Having now entered the Olympic break I wanted to see how Brayden has progressed so far this season. The hope was that he would average about 0.70 point per game which would put him on a career path similar to that of Evander Kane. That sort of progress didn’t seem out of the realm of possibility but as you’ll see below, Brayden’s 3rd season hasn’t panned out quite like I had envisioned.
Having played 59 games so far, Brayden Schenn has tallied 15 goals to go along with 17 assists for a total of 32 points. That equates to a 0.54 point per game production that would put him right in line with his ppg from last year (0.55 ppg). Not exactly the kind of progression I was hoping from our 3rd year forward.
Now I’m going to include a metric that I didn’t explore in my first article, Fenwick.
Fenwick is a shot attempt metric and includes all shots and shots that missed the net but not shots that were blocked. It’s a subtle possession metric as well in that if a player posts a positive Fenwick it implies that player was able to keep puck possession. More shots for than against implies an ability to keep possession in order to create scoring chances.
So with that, the great site Stats.HockeyAnalysis.com has a Fenwick statistic FF20. It’s defined as the Fenwick For per every 20 minutes of ice time.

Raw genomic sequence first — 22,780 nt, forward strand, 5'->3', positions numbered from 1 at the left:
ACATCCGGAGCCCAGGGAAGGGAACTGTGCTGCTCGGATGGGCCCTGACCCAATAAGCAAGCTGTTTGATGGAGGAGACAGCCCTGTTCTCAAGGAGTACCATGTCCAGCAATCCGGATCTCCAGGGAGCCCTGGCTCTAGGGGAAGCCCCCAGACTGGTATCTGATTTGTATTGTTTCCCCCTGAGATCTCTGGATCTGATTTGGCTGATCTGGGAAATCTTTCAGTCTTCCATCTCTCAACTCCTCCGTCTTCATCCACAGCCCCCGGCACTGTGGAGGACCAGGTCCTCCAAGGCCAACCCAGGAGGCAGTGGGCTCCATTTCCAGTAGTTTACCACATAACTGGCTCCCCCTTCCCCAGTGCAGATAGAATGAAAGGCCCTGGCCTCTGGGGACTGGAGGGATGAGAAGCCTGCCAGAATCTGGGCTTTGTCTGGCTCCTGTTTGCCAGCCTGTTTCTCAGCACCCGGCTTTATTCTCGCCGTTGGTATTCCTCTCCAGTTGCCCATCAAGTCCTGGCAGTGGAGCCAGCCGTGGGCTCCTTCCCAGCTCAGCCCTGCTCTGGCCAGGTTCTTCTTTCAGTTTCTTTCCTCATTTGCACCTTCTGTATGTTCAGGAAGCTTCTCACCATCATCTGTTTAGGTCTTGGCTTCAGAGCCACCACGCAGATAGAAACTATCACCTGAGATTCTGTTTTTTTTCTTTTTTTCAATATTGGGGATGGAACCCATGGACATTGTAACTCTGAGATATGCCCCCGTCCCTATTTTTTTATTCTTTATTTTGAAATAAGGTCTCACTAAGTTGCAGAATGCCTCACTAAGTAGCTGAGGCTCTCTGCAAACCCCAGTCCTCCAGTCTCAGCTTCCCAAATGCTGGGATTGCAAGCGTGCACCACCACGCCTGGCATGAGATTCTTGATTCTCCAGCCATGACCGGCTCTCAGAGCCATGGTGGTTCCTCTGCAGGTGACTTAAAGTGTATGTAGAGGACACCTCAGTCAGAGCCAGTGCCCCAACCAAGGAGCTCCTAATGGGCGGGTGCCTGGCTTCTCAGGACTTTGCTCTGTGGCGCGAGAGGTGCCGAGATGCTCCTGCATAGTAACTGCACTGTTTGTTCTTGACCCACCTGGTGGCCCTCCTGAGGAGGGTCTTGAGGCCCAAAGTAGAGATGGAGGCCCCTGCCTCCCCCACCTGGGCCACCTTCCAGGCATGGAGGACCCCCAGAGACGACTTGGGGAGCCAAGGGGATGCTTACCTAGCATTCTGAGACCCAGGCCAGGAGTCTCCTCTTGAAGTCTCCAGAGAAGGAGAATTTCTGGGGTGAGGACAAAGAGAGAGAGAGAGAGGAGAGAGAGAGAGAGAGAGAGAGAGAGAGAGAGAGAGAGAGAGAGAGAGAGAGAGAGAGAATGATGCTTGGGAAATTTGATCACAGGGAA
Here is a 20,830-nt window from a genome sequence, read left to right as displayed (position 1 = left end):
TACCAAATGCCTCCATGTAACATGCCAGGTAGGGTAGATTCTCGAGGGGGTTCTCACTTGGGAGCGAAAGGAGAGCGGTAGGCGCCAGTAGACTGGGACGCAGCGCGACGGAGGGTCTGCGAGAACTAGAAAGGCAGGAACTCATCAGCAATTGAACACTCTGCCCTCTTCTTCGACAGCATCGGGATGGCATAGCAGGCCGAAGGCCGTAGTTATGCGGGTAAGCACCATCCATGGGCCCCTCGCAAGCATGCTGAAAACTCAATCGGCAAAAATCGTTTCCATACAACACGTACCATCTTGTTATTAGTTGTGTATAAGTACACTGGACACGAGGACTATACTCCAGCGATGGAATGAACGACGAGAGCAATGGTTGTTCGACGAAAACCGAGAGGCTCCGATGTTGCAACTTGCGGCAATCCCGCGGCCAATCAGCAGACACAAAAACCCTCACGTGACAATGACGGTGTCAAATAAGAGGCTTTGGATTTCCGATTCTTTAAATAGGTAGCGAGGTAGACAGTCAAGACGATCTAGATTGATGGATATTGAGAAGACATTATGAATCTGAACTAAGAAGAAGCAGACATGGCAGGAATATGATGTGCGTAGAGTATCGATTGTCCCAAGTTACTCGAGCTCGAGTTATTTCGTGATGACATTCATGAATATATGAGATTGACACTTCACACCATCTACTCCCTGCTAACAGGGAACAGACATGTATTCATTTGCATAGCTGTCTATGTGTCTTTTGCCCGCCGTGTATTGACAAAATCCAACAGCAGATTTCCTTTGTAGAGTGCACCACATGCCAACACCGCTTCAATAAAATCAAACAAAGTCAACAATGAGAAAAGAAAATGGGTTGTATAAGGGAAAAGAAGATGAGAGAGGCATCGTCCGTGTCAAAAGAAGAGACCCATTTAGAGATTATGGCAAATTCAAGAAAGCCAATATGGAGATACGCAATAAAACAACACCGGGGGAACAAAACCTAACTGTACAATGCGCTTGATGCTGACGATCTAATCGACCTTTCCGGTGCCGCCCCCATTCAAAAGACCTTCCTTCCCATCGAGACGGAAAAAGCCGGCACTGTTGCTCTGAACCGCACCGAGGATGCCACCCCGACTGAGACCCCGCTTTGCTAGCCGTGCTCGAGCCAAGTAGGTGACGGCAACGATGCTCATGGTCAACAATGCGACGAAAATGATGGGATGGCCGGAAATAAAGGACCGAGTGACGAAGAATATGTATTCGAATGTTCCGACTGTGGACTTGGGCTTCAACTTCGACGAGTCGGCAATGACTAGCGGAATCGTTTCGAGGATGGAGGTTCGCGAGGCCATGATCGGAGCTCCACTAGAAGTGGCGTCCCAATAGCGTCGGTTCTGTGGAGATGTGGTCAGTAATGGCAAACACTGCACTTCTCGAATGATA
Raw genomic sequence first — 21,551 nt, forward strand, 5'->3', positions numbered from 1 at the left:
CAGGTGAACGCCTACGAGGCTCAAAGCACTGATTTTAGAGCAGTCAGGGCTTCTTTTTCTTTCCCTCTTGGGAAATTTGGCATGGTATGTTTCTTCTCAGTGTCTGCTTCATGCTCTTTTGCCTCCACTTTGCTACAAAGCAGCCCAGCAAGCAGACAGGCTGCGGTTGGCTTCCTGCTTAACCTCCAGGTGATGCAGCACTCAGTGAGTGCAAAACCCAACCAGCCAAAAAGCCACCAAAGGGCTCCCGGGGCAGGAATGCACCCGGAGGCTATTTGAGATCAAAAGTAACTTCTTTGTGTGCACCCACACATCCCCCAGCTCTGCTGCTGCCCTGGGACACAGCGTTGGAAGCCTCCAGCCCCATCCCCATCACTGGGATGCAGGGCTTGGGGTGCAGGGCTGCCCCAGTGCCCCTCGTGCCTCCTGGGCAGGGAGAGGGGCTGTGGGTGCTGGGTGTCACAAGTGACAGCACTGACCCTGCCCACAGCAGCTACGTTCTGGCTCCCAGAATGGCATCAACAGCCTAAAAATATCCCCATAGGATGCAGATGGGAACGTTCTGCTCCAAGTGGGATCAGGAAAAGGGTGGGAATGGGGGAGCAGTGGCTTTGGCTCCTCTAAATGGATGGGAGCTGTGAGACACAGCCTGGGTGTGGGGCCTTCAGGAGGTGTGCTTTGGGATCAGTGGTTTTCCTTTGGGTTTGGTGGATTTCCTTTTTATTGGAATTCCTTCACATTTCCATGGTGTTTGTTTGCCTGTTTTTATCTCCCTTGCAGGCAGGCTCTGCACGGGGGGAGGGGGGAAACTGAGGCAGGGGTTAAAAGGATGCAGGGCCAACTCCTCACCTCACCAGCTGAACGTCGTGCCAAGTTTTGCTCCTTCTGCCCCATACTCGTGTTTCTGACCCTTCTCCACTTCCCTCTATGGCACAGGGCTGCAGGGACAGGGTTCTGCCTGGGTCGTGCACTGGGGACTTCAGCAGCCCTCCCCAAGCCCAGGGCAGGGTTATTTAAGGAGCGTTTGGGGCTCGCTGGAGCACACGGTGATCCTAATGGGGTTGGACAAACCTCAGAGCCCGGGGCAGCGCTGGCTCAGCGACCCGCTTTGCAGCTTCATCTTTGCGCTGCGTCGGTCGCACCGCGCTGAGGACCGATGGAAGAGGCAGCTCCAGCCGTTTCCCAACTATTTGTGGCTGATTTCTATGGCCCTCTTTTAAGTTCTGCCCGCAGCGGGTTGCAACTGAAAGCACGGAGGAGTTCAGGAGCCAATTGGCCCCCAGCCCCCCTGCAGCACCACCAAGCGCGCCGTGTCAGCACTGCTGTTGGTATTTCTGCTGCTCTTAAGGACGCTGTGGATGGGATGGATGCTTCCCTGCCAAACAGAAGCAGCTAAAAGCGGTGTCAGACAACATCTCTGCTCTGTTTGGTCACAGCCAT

Brayden Schenn ranks 9th on the Flyers with a FF20 of 12.857 when comparing him to the 10 other Flyers forwards with at least 500 minutes of ice time. The Flyer dead last in this statistic? Brayden’s lines mate Vincent Lecavalier with a FF20 of 12.580. In addition to their FF20, both players rank 7th and 10th respectively in FA20.
I understand however that shot metrics are not totally indicative of a player’s performance. One has to take into account their teammates both on their forward line and the defensive pairing. What Fenwick does so well though is coincide with goals over time. This article from NHL Numbers will show you that correlation.
After Brayden’s blistering start that seemed like it would fulfill my best case scenario prediction, he has regressed to his production from his previous season. To clarify, this isn’t an article claiming that Brayden Schenn is a bad player. His intangibles still impress me. He works hard on the fore-check, skates hard, and provides a physical presence. I just wanted to see an improvement offensively over his play from last season. He still has a chance to prove me right after the NHL players return from their Olympic break. Let’s hope he does.
As always, please send all your hate mail to bear[dot]canney[at]gmail[dot]com and your angry tweets to @BcanneyBSB.
Stats provided by Stats.HockeyAnalysis.com